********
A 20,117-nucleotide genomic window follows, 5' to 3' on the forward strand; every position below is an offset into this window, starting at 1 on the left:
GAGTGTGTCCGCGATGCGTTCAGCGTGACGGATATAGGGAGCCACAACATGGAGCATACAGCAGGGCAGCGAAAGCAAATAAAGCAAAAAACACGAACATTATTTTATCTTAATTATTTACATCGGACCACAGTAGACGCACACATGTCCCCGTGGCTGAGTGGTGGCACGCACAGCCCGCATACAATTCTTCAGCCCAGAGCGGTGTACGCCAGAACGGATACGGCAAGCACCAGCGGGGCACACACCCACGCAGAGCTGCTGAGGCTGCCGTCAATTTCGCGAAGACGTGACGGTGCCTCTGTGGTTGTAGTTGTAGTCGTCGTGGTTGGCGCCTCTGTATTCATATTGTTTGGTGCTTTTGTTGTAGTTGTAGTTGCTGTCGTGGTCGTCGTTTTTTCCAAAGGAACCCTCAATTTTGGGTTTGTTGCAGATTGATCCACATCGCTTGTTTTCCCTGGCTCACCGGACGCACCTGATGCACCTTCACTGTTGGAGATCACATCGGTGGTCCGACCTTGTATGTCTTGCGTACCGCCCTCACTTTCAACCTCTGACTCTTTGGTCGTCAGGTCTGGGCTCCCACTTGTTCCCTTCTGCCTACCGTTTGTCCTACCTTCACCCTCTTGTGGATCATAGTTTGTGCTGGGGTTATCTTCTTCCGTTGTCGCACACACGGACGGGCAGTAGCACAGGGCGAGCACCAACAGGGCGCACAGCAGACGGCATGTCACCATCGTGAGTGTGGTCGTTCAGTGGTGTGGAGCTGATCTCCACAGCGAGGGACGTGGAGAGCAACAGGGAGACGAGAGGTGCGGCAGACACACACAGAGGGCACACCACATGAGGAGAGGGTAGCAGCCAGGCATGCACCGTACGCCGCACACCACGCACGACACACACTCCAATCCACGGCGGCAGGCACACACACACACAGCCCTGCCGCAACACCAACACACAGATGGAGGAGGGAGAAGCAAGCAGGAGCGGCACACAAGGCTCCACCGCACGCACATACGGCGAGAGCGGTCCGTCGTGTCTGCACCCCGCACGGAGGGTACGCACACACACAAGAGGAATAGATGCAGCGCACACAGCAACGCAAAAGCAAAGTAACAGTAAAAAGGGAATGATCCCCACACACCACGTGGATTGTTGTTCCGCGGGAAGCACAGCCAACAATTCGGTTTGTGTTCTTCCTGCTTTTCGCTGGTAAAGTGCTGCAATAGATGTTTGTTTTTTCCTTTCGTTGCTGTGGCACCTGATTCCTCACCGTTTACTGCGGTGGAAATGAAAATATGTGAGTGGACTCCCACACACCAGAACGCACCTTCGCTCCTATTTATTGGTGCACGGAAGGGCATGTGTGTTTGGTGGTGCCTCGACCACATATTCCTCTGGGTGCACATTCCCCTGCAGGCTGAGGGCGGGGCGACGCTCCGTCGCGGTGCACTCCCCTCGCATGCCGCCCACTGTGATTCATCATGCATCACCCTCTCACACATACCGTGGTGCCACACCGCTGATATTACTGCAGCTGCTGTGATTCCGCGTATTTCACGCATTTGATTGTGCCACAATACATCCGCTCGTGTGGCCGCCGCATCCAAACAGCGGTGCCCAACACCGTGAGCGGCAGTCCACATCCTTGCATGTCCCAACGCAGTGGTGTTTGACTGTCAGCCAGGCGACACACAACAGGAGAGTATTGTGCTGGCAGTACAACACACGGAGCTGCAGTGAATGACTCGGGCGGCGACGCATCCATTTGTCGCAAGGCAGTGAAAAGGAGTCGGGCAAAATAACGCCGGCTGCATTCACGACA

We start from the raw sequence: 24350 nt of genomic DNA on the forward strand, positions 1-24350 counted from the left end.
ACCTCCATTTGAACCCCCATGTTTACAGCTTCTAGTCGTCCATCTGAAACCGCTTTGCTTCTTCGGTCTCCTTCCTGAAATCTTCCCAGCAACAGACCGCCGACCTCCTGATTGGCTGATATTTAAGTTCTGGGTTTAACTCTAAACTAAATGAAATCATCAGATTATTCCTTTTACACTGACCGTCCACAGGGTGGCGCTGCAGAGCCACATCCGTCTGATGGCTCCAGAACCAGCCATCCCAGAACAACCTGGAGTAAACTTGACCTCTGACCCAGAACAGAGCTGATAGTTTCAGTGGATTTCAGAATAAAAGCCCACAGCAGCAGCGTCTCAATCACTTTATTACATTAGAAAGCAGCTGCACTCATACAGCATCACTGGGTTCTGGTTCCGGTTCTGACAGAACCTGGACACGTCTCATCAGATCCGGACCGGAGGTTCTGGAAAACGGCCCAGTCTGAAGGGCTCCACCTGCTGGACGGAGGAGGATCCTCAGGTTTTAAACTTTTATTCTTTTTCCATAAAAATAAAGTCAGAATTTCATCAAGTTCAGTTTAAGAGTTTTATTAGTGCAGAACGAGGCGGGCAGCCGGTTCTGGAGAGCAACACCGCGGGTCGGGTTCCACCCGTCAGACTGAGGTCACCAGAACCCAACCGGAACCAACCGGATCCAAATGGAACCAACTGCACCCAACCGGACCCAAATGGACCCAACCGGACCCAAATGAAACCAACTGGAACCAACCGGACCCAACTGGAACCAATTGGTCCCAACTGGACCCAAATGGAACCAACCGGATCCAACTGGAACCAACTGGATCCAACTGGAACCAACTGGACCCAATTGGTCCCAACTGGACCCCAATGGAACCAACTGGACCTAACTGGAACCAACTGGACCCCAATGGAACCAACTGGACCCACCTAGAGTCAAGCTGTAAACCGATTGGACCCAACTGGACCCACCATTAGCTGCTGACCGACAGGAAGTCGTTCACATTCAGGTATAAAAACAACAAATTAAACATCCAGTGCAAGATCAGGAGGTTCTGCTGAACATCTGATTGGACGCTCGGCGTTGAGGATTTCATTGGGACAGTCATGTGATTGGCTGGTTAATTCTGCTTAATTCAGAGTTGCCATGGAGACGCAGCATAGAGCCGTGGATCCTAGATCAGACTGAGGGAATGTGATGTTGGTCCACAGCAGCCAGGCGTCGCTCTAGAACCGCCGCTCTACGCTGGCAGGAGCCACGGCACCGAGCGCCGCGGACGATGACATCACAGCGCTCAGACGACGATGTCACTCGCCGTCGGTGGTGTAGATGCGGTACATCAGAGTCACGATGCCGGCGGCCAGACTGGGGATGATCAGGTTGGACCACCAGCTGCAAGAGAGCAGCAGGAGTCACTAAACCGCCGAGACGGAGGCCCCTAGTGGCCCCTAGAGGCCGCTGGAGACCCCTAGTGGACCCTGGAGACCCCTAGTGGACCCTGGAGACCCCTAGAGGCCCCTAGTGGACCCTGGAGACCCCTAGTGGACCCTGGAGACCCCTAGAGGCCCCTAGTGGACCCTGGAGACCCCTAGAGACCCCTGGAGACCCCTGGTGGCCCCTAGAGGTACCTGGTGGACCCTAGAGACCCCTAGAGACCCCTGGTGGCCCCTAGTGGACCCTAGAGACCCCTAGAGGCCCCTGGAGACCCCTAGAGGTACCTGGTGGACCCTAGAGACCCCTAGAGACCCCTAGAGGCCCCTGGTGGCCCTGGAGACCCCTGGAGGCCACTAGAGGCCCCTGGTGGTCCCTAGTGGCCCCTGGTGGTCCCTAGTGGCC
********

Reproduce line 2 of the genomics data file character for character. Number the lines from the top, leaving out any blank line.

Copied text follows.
GAGTGTGTCCGCGATGCGTTCAGCGTGACGGATATAGGGAGCCACAACATGGAGCATACAGCAGGGCAGCGAAAGCAAATAAAGCAAAAAACACGAACATTATTTTATCTTAATTATTTACATCGGACCACAGTAGACGCACACATGTCCCCGTGGCTGAGTGGTGGCACGCACAGCCCGCATACAATTCTTCAGCCCAGAGCGGTGTACGCCAGAACGGATACGGCAAGCACCAGCGGGGCACACACCCACGCAGAGCTGCTGAGGCTGCCGTCAATTTCGCGAAGACGTGACGGTGCCTCTGTGGTTGTAGTTGTAGTCGTCGTGGTTGGCGCCTCTGTATTCATATTGTTTGGTGCTTTTGTTGTAGTTGTAGTTGCTGTCGTGGTCGTCGTTTTTTCCAAAGGAACCCTCAATTTTGGGTTTGTTGCAGATTGATCCACATCGCTTGTTTTCCCTGGCTCACCGGACGCACCTGATGCACCTTCACTGTTGGAGATCACATCGGTGGTCCGACCTTGTATGTCTTGCGTACCGCCCTCACTTTCAACCTCTGACTCTTTGGTCGTCAGGTCTGGGCTCCCACTTGTTCCCTTCTGCCTACCGTTTGTCCTACCTTCACCCTCTTGTGGATCATAGTTTGTGCTGGGGTTATCTTCTTCCGTTGTCGCACACACGGACGGGCAGTAGCACAGGGCGAGCACCAACAGGGCGCACAGCAGACGGCATGTCACCATCGTGAGTGTGGTCGTTCAGTGGTGTGGAGCTGATCTCCACAGCGAGGGACGTGGAGAGCAACAGGGAGACGAGAGGTGCGGCAGACACACACAGAGGGCACACCACATGAGGAGAGGGTAGCAGCCAGGCATGCACCGTACGCCGCACACCACGCACGACACACACTCCAATCCACGGCGGCAGGCACACACACACACAGCCCTGCCGCAACACCAACACACAGATGGAGGAGGGAGAAGCAAGCAGGAGCGGCACACAAGGCTCCACCGCACGCACATACGGCGAGAGCGGTCCGTCGTGTCTGCACCCCGCACGGAGGGTACGCACACACACAAGAGGAATAGATGCAGCGCACACAGCAACGCAAAAGCAAAGTAACAGTAAAAAGGGAATGATCCCCACACACCACGTGGATTGTTGTTCCGCGGGAAGCACAGCCAACAATTCGGTTTGTGTTCTTCCTGCTTTTCGCTGGTAAAGTGCTGCAATAGATGTTTGTTTTTTCCTTTCGTTGCTGTGGCACCTGATTCCTCACCGTTTACTGCGGTGGAAATGAAAATATGTGAGTGGACTCCCACACACCAGAACGCACCTTCGCTCCTATTTATTGGTGCACGGAAGGGCATGTGTGTTTGGTGGTGCCTCGACCACATATTCCTCTGGGTGCACATTCCCCTGCAGGCTGAGGGCGGGGCGACGCTCCGTCGCGGTGCACTCCCCTCGCATGCCGCCCACTGTGATTCATCATGCATCACCCTCTCACACATACCGTGGTGCCACACCGCTGATATTACTGCAGCTGCTGTGATTCCGCGTATTTCACGCATTTGATTGTGCCACAATACATCCGCTCGTGTGGCCGCCGCATCCAAACAGCGGTGCCCAACACCGTGAGCGGCAGTCCACATCCTTGCATGTCCCAACGCAGTGGTGTTTGACTGTCAGCCAGGCGACACACAACAGGAGAGTATTGTGCTGGCAGTACAACACACGGAGCTGCAGTGAATGACTCGGGCGGCGACGCATCCATTTGTCGCAAGGCAGTGAAAAGGAGTCGGGCAAAATAACGCCGGCTGCATTCACGACA